This is a guest book review by critical care paramedic, Michael Fraley, and critical care transport nurse, Colleen Herda. If you want to guest post or review on this blog, check out the guidelines here.
Critical Care Transport (2011)
American Academy of Orthopedic Surgeons, American College of Emergency Physicians
Series Editor: Andrew N. Pollak, MD, FAAOS
Jones and Bartlett Publishers
We liked the Critical Care Transport textbook as soon as we picked it up. As silly as it may sound, the book looked and felt like a reputable resource right away. It wasn’t an overwhelming multi-volume set nor was it a flimsy handbook.
Critical Care Transport was written to prepare any health care provider (paramedic, nurse, respiratory therapist, physicians, etc.) for work in the ground or air critical care transport setting. The back cover states that the textbook meets the curricula of the major critical care transport training programs across the US.
Upon opening the cover we found the table of contents to be well organized and thorough. The text starts with four chapters about things a critical care transport student would need to know before they even thought about a patient. The Introduction to Critical Care Transport, Medical-Legal Issues, Aircraft Fundamentals and Flight Physiology chapters do a good job of describing the role and how it differs from other jobs nurses, paramedics and other critical care crew members may have performed before transitioning to transport.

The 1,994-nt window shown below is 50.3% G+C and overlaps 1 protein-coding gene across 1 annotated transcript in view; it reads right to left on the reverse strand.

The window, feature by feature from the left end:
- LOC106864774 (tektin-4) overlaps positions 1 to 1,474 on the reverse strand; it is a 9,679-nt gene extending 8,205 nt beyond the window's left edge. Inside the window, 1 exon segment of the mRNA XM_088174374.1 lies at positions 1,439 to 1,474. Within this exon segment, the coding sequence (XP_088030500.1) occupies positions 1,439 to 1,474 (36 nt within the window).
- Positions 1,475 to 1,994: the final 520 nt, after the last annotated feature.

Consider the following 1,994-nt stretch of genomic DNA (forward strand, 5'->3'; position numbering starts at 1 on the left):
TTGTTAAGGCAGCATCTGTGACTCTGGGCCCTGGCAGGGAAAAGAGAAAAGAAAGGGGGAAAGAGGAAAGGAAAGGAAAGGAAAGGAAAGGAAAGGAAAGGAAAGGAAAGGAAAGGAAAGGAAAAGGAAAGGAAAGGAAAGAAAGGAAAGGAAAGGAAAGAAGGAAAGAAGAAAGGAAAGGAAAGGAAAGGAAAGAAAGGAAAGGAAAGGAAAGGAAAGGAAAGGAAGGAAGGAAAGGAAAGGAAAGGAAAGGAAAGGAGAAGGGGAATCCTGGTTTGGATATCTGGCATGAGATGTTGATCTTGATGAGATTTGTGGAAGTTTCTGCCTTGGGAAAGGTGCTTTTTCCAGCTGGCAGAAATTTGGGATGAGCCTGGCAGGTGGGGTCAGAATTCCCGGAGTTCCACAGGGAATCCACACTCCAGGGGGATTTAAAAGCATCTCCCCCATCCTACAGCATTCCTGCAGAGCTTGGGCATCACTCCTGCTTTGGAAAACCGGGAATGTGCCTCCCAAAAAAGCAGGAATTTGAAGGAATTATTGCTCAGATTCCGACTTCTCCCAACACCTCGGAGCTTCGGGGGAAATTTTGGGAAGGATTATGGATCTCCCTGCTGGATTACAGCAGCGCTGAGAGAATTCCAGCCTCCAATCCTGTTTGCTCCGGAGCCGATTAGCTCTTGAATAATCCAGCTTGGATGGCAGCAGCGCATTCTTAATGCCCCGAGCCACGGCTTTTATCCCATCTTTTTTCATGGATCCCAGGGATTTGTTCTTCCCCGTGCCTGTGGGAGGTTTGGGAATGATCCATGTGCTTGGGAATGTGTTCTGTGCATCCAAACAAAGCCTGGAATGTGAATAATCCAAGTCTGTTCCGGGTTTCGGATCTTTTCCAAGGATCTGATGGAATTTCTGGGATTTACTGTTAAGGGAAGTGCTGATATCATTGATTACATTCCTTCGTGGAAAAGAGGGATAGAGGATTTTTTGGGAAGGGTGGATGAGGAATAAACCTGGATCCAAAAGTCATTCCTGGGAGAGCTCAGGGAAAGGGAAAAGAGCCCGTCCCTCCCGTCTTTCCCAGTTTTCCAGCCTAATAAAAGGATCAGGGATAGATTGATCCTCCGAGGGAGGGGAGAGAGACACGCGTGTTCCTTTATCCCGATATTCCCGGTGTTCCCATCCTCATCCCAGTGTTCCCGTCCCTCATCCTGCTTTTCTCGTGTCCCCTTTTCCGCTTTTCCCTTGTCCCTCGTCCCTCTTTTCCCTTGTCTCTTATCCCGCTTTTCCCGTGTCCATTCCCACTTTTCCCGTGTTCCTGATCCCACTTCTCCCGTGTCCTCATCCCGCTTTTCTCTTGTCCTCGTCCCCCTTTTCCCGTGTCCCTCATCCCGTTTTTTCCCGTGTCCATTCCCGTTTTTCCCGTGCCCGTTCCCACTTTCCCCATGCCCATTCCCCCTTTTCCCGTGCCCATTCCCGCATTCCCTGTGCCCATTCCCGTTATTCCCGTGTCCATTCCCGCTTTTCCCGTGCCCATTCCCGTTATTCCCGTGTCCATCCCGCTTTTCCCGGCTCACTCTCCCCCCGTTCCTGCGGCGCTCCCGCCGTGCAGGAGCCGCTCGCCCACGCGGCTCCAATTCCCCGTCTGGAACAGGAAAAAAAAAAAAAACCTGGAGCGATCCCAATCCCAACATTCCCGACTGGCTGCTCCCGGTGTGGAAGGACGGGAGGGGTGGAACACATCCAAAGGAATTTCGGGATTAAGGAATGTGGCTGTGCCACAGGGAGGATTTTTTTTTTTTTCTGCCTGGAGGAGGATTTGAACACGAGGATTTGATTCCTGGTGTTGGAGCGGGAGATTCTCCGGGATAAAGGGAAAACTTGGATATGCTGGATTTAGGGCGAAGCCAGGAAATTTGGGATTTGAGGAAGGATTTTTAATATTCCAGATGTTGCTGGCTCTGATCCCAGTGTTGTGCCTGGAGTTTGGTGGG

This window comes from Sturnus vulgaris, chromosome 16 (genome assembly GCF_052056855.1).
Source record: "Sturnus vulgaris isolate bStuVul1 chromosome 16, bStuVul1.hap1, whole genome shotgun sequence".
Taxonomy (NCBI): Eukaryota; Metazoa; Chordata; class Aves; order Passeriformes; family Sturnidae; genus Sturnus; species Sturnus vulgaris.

The book then goes into chapters focusing on specific body systems and types of emergencies. The chapters go through a wide variety of conditions encountered in transport and review the pertinent characteristics and management points of each without dragging the reader all the way back to the fundamentals of their original training.
The chapters follow the usual flow of introduction, anatomy/ physiology, pathophysiology, assessment, management and special situations. Specific assessments and skills unique to critical care transport are highlighted and nicely explained. The text pays special attention to procedures that are high-risk or low-frequency. A provider would certainly still need to learn the details of their own service’s protocols, equipment and supplies but the text gives a good overview.
The graphics are well designed and conservatively used. Diagrams, charts and tables add to the material presented in the text rather than overpowering or detracting from it. Each chapter has a brief case review which highlights the subject matter of the chapter while putting it into a real-life transport situation. Finally, each chapter ends with a bibliography, a vocabulary reference and a bulleted list of important points to be reviewed before a certification exam.
Everyday EMS Tips Recommended
Overall the textbook is easy to read and follow. New or complicated concepts are well explained. We would recommend this text for a healthcare professional new to transport or a seasoned transport professional studying for a certification exam.
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